Careers and Employability Service

What can I do with my degree in History?

Skills gained

As well as their subject-specific knowledge and skills, a graduate in History will typically:

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  • demonstrate command of a substantial body of historical knowledge
  • understand how people have existed, acted and thought in the context of the past
  • read and use texts and other source materials critically and empathetically
  • appreciate the complexity and diversity of situations, events and past mentalities
  • recognise there are ways of testing statements and that there are rules of evidence which require integrity and maturity
  • reflect critically on the nature and theoretical underpinnings of the discipline
  • marshall an argument, be self-disciplined and independent intellectually
  • express themselves orally and in writing with coherence, clarity and fluency
  • gather, organise and deploy evidence, data and information
  • analyse and solve problems
  • use effectively ICT, information retrieval and presentation skills
  • exercise self-discipline, self-direction and initiative
  • work with others and have respect for others’ reasoned views
  • work collaboratively and participate effectively in group discussions
  • show empathy and imaginative insight.

(Based on the Higher Education Academy Employability Profiles)

Studying History therefore develops a wide range of transferable skills, which are important in many career fields. Understanding and analysis of issues and events are of key importance to historians and can be applied in many other fields of work. Other skill areas that can be developed through studying history include:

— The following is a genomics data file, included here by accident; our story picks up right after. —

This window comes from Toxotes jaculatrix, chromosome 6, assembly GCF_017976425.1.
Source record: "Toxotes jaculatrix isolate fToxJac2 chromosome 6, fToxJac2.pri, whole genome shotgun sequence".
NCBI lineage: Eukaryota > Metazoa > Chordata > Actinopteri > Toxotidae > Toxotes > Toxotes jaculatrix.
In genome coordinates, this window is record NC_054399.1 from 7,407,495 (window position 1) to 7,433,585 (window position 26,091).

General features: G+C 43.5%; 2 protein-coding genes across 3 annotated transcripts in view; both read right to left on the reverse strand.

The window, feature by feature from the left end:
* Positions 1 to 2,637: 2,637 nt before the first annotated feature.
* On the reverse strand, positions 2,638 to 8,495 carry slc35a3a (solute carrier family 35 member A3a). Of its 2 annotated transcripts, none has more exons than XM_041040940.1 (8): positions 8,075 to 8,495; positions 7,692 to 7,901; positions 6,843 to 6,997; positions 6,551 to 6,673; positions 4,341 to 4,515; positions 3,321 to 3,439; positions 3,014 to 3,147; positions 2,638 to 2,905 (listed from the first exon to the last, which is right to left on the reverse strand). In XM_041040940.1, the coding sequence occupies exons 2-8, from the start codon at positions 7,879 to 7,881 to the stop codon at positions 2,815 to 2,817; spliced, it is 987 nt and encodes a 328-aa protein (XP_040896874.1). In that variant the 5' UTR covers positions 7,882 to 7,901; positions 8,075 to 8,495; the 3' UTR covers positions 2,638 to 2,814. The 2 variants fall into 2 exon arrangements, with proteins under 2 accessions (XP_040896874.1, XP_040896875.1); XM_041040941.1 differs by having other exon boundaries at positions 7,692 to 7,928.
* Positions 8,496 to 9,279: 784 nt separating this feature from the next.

Historians develop excellent skills of analysis, frequently assessing multiple and often conflicting sources before condensing opinions into concise, well-structured prose.

Graduates are able to demonstrate self-motivation and the ability to work independently, demonstrating to potential employers that you respond positively to various challenges, that you can work to tight schedules, and that you can manage heavy workloads.

(source)

This is not an exhaustive list of skills - you will develop many skills from your course, extra-curricular activities and work experience. You can find out more about the skills employers look for and how you can develop them here.

 

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Last Updated: 10/09/2019